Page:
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Resuscitation. 2003 Jul;58(1):49-58.

Preliminary experience with a prospective, multi-centered evaluation of out-of-hospital endotracheal intubation.

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Department of Emergency Medicine, University of Pittsburgh School of Medicine, 230 McKee Place, Suite 400, Pittsburgh, PA 15213, USA.



Previous out-of-hospital airway management data are limited by small, single-site designs. We sought to evaluate the feasibility of performing a prospective, multi-centered evaluation of out-of-hospital endotracheal intubation (ETI) using a standardized data collection tool.


We designed a prospective multi-centered observational study involving 45 advanced life support (ALS) services from a mid-Atlantic state. Using a standardized data form, prehospital personnel reported details of each attempted ETI, including patient demographics, methods used, difficulties encountered, and initial patient outcomes. We calculated and assessed data form return rates (using independent queries of the number of ETI attempted by each EMS service) and missing data entry rates. We also performed preliminary cross-sectional assessments of factors of current interest in out-of-hospital ETI. Accuracy and validity of responses were not evaluated. Data were stored centrally and analyzed using descriptive techniques.


Participants included 8 urban, 15 suburban, 20 rural, and 2 air medical services. Data forms were received on 783 adults receiving ETI attempts during the study period June 1, 2001-November 30, 2001. The pooled data form return rate was 72.7%. Per-service return rates ranged from 0 to 100% and the median per-service return rate was 75%. Non-response (data form not returned for attempted intubation) was problematic, with nine services demonstrating data return rates less than 50%. Data return rates could not be calculated for an additional nine services. The missing data entry rate was 0.5-22.2%. The overall reported ETI success rate was 86.8% (92.8% for cardiac arrests and 76.8% for non-arrests) and did not appear to vary between population settings. There were two cases of delayed recognition of esophageal intubation, one case of unrecognized esophageal intubation, and 22 cases of tube dislodgement during patient care or transport. Bag-valve-mask ventilation was used as the rescue airway technique in the majority of failed ETI. When stratified for cardiac arrests vs. non-arrests, ETI success was not associated with field or initial ED survival.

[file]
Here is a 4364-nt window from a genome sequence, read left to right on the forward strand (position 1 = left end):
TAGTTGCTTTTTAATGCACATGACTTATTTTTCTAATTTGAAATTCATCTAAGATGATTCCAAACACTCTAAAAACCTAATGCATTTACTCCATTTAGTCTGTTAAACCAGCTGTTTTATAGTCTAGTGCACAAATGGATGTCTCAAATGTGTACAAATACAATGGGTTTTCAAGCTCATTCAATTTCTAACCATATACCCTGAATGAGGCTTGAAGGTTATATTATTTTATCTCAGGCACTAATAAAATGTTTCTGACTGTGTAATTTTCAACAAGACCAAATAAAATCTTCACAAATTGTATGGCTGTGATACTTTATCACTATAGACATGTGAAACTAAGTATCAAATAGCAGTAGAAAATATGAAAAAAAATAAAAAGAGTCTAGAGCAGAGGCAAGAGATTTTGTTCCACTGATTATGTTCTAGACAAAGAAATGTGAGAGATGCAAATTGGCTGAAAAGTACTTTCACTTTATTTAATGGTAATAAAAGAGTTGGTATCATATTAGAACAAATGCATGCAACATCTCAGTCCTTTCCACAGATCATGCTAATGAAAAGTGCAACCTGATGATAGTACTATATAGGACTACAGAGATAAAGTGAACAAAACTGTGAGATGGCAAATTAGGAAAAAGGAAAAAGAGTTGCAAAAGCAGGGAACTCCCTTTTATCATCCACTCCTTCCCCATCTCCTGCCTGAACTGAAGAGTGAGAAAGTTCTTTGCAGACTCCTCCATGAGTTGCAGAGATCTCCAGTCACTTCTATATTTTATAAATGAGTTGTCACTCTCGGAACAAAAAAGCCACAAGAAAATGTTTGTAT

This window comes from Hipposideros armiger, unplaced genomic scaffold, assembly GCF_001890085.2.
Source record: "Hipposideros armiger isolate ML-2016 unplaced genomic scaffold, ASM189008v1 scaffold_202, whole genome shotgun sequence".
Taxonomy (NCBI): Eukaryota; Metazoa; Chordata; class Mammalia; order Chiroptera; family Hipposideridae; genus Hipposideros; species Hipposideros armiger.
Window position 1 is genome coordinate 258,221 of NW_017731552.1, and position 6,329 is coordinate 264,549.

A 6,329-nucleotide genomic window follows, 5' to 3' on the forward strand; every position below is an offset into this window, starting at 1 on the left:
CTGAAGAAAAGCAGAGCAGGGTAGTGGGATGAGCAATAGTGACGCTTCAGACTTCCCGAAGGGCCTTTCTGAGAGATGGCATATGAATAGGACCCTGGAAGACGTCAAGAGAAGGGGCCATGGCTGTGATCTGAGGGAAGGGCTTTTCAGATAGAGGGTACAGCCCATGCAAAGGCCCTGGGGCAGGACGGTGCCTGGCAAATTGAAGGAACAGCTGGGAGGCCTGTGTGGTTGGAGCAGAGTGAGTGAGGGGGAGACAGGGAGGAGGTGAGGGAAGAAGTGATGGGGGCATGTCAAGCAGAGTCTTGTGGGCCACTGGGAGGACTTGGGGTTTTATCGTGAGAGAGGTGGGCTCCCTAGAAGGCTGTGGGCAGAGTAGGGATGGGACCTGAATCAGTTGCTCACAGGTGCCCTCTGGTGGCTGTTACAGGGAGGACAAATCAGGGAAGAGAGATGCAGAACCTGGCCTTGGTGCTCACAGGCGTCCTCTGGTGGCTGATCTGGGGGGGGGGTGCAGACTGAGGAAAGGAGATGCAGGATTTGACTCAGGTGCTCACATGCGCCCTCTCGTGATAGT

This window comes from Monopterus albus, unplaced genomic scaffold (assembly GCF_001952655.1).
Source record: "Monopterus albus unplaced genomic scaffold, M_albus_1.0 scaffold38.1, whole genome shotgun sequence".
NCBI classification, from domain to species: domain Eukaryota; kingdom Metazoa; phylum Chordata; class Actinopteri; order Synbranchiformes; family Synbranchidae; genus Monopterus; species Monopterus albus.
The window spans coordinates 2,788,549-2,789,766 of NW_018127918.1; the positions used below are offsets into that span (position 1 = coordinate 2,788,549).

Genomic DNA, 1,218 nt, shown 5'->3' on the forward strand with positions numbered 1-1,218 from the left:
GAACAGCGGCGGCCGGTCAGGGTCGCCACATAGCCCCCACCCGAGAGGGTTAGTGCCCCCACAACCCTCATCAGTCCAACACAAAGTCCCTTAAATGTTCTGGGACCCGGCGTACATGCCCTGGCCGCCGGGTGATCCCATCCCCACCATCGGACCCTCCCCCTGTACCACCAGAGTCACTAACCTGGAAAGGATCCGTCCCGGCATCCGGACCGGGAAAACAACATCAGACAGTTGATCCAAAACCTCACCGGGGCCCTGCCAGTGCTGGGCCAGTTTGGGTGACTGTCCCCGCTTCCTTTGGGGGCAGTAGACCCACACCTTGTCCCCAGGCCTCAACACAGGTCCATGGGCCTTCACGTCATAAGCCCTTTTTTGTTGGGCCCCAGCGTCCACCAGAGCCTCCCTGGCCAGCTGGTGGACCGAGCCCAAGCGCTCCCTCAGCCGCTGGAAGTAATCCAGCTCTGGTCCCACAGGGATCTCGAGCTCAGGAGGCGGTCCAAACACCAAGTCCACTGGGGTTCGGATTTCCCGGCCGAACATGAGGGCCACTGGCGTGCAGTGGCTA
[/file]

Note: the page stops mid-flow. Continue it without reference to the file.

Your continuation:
We successfully obtained complete data for the majority of ETI attempted across multiple EMS services. Our data also indicate the need to address problems with non-response. Preliminary cross-sectional data highlight areas of current interest in out-of-hospital airway management.

[Indexed for MEDLINE]

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